Physician assisted suicide/dying (PAD) is it good or bad? PAD is referred to when physician provides patients who are terminally ill with prescriptions of a lethal dose of medication, upon the patient’s request, which the patient intends to use to end their own life (Merriam-Webster Dictionary, 2011); another option that is close to physician assisted suicide is Euthanasia. Euthanasia is the act or practice of killing or permitting the death of hopelessly sick or injured individuals (as persons or domestic animals) in a relatively painless way for reasons of mercy (Merriam-Webster Dictionary, 2011).
Have you ever thought about how you are going to die? It might be from a heart attack fast and relatively painless or maybe it’ll be suffering slowly from cancer in a hospital bed. Physician-assisted suicide should be legal across America because it is a basic right of all American’s.
Physician Assisted Suicide (PAS) has grown into quite a contentious topic over the years. According to Breitbart and Rosenfeld (1), physician-assisted suicide can be defined as “a physician providing medications or advice to enable the patient to end his or her own life.” One may find many articles that are written by physicians, pharmacists, patients, and family of patients who receive PAS; from there, it is possible to gain a better understanding of what PAS is and how it has become a rising issue in the United States. For readers who have not heard about PAS and what it entails, it is important to understand that this is a debatable topic that should be approached lightly and non-aggressively in the United States when factors such as offering terminally ill patients the right to end their suffering, the likelihood of overall healthcare cost to decrease, and the comparison of palliative care to physician-assisted suicide are examined.
Physician-assisted suicide is one of the most controversial topics in the United States and other parts of the world today. Assisted death allows mentally proficient, terminally-ill adult patients to request access to life-ending medication from their physician. This type of assisted death is promoted by organizations such as the Death with Dignity National Center, who advocate for countrywide advances in end-of-life care and extended options for individuals near death. Although there are various arguments that state it is both immoral and unethical, physician-assisted suicide is a viable and honorable method to provide end-of-life options to the terminally-ill and to provide better support, relief, and comfort to dying patients. This topic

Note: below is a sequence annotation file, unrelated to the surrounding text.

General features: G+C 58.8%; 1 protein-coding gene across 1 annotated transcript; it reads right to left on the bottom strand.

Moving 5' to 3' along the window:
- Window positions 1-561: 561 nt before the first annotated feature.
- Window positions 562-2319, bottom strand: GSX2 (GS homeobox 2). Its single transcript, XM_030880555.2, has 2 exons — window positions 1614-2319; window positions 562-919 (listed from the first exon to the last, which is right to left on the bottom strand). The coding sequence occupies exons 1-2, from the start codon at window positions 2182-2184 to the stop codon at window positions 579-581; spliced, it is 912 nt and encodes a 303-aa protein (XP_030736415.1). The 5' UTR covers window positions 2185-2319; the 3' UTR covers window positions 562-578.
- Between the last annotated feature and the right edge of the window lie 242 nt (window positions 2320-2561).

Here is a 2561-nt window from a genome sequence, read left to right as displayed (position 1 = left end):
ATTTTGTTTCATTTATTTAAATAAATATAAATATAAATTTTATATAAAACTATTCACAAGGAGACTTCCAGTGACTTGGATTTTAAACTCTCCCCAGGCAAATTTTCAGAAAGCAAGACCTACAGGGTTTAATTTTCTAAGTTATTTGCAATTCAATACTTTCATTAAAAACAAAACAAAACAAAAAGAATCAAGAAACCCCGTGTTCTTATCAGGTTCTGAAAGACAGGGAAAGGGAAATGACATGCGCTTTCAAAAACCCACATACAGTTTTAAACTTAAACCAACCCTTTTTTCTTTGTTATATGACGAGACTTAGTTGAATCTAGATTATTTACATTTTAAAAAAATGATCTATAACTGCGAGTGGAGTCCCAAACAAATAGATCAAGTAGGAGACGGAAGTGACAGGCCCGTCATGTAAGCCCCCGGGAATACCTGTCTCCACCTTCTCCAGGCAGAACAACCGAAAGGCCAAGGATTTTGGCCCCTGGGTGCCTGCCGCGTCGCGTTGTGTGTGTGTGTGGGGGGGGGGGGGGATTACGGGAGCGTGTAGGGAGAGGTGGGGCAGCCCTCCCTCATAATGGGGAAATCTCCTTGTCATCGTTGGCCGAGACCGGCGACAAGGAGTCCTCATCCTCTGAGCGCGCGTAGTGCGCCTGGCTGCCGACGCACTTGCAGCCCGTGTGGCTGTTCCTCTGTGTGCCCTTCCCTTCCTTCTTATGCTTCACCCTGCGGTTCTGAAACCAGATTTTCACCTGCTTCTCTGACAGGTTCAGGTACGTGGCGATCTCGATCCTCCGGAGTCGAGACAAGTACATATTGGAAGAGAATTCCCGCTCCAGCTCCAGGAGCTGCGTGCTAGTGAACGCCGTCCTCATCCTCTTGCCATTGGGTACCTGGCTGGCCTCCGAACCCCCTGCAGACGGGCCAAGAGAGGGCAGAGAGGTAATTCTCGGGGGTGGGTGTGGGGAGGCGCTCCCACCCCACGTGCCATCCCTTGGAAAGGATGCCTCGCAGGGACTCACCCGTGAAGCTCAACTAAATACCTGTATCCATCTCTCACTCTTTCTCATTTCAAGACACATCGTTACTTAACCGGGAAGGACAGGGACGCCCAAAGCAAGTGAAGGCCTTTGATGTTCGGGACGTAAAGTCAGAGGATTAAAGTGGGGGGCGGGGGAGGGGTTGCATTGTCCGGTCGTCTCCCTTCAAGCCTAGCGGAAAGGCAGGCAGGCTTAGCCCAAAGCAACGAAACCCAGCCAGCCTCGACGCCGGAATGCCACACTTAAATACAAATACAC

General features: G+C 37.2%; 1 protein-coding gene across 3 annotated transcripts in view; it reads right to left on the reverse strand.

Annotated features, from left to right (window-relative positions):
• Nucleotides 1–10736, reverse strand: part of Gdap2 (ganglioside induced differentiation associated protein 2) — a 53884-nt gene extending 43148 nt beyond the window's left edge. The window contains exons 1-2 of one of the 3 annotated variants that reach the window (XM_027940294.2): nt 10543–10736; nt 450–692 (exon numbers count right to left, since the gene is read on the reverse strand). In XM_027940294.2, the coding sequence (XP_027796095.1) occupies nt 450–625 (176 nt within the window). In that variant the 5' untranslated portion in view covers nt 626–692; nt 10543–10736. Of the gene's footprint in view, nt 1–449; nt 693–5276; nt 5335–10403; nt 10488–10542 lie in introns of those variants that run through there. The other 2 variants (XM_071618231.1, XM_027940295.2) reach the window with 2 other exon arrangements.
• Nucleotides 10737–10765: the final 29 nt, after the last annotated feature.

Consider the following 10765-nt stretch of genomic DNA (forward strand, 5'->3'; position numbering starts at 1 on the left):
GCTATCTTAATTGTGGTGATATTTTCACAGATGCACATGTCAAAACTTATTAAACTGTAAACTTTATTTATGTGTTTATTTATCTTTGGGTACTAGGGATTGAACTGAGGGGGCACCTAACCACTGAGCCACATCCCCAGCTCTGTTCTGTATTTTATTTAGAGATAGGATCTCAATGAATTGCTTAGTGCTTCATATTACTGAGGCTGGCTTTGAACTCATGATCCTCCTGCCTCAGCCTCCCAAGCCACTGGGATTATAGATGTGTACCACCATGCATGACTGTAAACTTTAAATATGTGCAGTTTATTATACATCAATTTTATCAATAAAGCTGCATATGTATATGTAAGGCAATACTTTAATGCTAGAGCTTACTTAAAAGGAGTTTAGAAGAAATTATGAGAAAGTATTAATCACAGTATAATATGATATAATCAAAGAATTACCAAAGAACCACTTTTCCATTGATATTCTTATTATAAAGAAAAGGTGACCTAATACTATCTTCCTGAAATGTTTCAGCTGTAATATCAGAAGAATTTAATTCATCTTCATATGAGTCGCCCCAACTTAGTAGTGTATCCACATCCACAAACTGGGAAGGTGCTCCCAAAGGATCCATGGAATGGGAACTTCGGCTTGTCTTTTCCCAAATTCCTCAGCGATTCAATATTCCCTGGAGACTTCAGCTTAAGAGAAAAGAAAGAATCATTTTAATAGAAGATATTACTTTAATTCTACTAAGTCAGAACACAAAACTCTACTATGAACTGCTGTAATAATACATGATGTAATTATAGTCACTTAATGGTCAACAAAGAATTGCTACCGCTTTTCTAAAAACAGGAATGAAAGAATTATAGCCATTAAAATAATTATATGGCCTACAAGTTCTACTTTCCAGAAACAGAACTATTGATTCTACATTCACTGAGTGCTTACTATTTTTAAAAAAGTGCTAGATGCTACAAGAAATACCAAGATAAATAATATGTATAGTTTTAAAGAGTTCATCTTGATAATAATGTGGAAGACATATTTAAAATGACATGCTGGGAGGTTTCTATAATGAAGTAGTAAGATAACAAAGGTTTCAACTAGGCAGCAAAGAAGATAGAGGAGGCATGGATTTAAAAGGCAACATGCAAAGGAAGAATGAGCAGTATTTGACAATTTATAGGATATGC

Euthanasia and physician assisted suicide are both types of medical assistance aiding in ending a suffering patient’s life. This pain may be due to a terminal illness and suffering as well as those in an irreversible coma. This practice of doctor assisted suicide is illegal in many countries, but is increasing in popularity as people start to recognize the positive aspects that euthanasia has to offer for those that fit the criteria. Euthanasia is essential for those, placed in such life diminishing situations, and whom no longer want to experience suffering. This is where the issue gets complicated, and many religious groups argue that individuals should not have the legal right to choose whether they get to die or not, but that it is simply in God’s hands. Suffering patients argue that they should be given the right to choose whether or not they have to experience this suffering, to end their life with the dignity they still have, and to alleviate the stress that their deteriorating life conditions have on their families, themselves and the entire healthcare system. Therefore, despite the many arguments, euthanasia can have a very positive impact on the lives and families of suffering individuals, as well as the Canadian healthcare system.